Safe Communities in North America Engaging the Corporate Stakeholder Donna Stein-Harris Executive Director, Home and Community Partnerships and Initiatives National Safety Council Safe Communities America March 17, 2008 Merida, Mexico
North American Regional Network Network Facilitators Safe Communities Canada(Support and Certifying Center) Safe Communities America(Affiliate Support Center) Current Members Brampton, Ontario, Canada Calgary, Alberta, Canada Rainy River, Ontario, Canada Sault Ste. Marie, Ontario, Canada Brookville, Ontario, Canada Wood Buffalo, Ontario, Canada Omaha, Nebraska, USA Springfield, Missouri, USA Dallas, Texas, USA Anchorage, Alaska, USA
Goal To engage businesses in the development and long-term growth of Safe Communities locally and nationally through a commitment to: • Workplace, transportation, home, and community safety • On-going support
Corporate stakeholders understand the positive impact of safety: • On employee health and well-being • On the bottom line • Corporate stakeholders understand that: • A safety management system is core to that success • A safety management system is comprised of three types of elements • administrative and managerial • operational and technical • cultural and behavioral
Corporate stakeholders know that safety: • Requires commitment and leadership • Requires both reactive and proactive measures • Requires continuous improvement
What does the data tell businesses about safety?
Trends - Overall Death Rate Indexes (1992=100) Total U-I death rate* up 18%. * Deaths per 100,000 population.
On-The-Job Safety Compared to On-The-Job On-The-Job 146 million workers at risk 4,988 on-the-job deaths 3.7 million disabling injuries $164.7 billion in costs to society Off-The-Job 146 million workers at risk 53,200 worker OTJ deaths 9.4 million worker OTJ disabling injuries $240.3 billion in OTJ costs to society Source: Injury Facts, 2008 Ed.
North American Totals • 64,007 Deaths • 14.4 Disabling Injuries • $445.5 Billion in Healthcare Costs Source: Injury Facts, 2005-2006 Ed.
Making the Case to Support Safe Communities • What are the points of intersection? • What’s in it for them? • What do we want them to do?
Points of intersection with businesses and Safe Communities? Safe Communities have: An infrastructure based on partnership and collaborations, governed by a cross-sectional group that is responsible for safety promotion in their community Businesses have: An infrastructure that is based ona combinedmanagement and employee leadership and a commitment to work together to promote safety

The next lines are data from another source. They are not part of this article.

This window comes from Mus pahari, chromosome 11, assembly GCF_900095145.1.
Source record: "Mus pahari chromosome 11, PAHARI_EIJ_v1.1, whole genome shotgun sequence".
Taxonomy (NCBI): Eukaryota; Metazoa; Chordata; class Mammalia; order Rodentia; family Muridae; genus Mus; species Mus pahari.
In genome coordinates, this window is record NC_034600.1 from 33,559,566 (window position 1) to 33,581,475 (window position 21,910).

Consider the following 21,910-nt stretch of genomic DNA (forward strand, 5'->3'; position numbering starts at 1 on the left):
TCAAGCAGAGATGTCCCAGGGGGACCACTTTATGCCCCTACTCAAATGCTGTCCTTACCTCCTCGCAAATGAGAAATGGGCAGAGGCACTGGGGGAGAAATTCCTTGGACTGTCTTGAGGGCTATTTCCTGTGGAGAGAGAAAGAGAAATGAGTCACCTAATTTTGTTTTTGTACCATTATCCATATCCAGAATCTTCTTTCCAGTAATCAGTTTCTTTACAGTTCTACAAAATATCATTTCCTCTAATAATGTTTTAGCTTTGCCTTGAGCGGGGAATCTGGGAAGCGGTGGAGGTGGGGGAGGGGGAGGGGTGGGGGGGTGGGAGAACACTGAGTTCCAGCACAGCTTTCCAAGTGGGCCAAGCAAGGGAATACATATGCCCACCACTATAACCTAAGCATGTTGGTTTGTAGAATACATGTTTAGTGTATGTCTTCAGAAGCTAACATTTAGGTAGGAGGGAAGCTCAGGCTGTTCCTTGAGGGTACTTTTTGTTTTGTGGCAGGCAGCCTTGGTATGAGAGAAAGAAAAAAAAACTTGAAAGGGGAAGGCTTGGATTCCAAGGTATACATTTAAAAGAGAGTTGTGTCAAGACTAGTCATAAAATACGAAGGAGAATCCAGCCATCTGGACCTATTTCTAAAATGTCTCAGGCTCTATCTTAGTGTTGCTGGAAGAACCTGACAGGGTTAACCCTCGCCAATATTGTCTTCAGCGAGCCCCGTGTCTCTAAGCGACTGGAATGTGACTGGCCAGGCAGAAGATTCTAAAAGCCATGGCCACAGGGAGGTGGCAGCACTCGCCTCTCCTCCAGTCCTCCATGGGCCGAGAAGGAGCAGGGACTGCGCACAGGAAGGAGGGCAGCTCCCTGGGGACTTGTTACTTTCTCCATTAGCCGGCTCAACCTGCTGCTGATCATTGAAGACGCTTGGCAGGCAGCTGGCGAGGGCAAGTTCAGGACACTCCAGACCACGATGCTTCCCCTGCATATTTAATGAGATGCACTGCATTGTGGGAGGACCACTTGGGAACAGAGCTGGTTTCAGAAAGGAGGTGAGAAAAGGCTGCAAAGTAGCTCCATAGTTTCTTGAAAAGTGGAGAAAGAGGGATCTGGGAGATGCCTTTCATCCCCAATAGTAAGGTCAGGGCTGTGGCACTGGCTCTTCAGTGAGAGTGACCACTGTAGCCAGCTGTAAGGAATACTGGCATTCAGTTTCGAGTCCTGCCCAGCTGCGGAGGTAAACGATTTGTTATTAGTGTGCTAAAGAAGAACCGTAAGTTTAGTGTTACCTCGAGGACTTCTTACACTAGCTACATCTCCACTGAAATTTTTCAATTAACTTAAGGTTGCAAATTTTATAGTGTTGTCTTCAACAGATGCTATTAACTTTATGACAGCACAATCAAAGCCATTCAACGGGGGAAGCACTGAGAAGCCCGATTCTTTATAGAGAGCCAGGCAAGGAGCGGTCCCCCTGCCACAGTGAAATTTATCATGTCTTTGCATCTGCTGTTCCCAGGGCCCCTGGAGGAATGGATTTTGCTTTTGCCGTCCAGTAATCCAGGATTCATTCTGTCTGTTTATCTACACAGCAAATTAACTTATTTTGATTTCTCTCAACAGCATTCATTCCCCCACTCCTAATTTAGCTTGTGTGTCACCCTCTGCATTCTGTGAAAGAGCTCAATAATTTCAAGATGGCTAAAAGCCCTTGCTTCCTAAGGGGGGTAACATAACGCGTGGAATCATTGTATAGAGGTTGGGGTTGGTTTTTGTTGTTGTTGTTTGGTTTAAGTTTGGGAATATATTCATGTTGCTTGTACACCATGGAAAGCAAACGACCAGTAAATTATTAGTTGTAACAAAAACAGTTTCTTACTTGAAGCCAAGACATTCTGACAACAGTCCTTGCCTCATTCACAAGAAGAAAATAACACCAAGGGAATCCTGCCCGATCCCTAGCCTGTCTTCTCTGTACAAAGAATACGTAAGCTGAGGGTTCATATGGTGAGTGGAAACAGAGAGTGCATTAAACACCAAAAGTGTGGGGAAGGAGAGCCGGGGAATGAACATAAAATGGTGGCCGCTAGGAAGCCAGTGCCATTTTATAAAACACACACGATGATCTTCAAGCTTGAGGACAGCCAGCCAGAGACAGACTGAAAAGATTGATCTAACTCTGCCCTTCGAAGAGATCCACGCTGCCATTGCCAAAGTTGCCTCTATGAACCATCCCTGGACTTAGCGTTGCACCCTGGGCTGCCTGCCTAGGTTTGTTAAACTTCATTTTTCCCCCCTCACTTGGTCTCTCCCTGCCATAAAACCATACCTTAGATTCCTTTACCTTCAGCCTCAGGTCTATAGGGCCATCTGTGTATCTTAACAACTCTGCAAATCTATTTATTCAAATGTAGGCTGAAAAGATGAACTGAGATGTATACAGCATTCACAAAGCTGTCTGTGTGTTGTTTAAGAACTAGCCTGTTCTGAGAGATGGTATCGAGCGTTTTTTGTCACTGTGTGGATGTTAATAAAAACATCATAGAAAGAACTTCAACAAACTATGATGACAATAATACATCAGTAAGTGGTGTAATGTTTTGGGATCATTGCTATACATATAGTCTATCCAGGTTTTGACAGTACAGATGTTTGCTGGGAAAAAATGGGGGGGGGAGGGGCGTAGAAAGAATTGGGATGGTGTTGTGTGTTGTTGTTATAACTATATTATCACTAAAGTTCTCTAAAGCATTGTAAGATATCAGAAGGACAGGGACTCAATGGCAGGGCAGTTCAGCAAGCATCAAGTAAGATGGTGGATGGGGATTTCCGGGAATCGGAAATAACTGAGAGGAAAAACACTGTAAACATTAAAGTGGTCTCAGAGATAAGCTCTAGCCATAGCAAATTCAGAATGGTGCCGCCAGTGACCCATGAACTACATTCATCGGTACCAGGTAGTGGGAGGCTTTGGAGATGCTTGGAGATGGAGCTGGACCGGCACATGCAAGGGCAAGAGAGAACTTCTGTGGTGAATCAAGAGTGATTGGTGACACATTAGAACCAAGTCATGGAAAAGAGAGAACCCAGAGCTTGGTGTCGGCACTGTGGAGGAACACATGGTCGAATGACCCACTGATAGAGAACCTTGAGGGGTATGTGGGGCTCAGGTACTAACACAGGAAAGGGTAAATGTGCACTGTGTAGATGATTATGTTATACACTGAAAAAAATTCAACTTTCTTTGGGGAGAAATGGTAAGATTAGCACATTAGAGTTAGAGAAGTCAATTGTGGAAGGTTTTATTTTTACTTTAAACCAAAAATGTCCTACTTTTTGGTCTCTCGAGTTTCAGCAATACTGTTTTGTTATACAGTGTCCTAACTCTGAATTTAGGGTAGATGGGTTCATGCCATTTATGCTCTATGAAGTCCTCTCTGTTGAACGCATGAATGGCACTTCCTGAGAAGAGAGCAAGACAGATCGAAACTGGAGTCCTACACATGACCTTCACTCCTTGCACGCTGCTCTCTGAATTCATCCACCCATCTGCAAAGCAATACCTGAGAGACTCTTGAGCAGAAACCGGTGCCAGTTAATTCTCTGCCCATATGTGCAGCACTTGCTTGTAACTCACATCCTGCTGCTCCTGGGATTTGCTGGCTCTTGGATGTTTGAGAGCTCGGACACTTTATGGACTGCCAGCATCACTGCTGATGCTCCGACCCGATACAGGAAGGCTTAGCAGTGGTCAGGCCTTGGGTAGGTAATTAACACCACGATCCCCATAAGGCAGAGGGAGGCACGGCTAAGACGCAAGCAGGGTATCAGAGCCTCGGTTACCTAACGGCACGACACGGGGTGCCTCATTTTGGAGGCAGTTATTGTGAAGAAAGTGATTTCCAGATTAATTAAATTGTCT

Points of intersection Safe Communities have: Long-term, sustainable programs covering both genders and all ages, environments, and situations Businesses have: Operational safety and health programs supported by training and orientation with a high level of motivation
Points of intersection Safe Communities have: Programs that target high-risk groups and environments, and programs that promote safety for vulnerable groups Businesses have: Built-in hazard recognition, evaluation, and control for all employees
Points of intersection Safe Communities have: Programs that document the frequency and causes of injuries Businesses have: Systems documentation, assessments, audits
Points of intersection Safe Communities have: Evaluation measures to assess their programs, processes and the effects of change Businesses have: Evaluation measures and plans for continuous improvement through design and engineering
Points of intersection Safe Communities have: Ongoing participation in national and international Safe Communities networks Businesses have: National and international business networks, cultural exchange programs
What’s in it for them? • Demonstrates their Corporate Social Responsibility • Receive recognition for their efforts • Reduces healthcare costs • Reduces lost productivity • Reduces pain and suffering for their employees and their families
Mutually Beneficial Relationship • Benefits to Corporate Stakeholder • Do the right thing • Keep employees safe at work, home, and community • Good public identity • Increase network and connections • Reduce employee healthcare costs • Benefits to Community • Safer Community • Recognition • Resources • Skill Base/Technical Expertise • Increase network and connections • Bigger draw to expand community
Contact a Safe Communities Affiliate or Certifying Center, or local Safe Community to express interest in their company’s involvement • Be a member of the Steering Committee • Provide evaluation, data collection, research support • Help to adapt company safety activities/processes to community activities/processes • Provide financial/budgeting guidance • Host a fundraiser
Encourage employees and their families to participate in community injury prevention events • Get involved in future injury prevention strategic planning activities • Take active role in injury prevention events and activities • Host training conferences and support international meetings • Encourage other businesses to support Safe Communities • Encourage Safe Community challenge grants • $$$$$$$
Travel and Transport – donated cruise to support monthly safety event First Data Corporation – Helped to develop an on-line driver education program Home Instead, Blue Cross Blue Shield – supported elderly falls campaign Children’s Hospital, Bike Rack, and Kohl’s Department Store – supported Cyclefest ConAgra– sponsor of Safety and Health Summit Omaha, Nebraska
Anderson Fire Equipment – School and Community Demonstrations about fire Safety Rotary – sponsored safety belt checks Werner Enterprises, Cabellas, Omaha Steaks - $1,000 each to support safety belt campaign Dodge dealer – donated car to support same event Omaha, Nebraska
Thank you! Donna Stein-Harris Safe Communities America National Safety Council email@example.com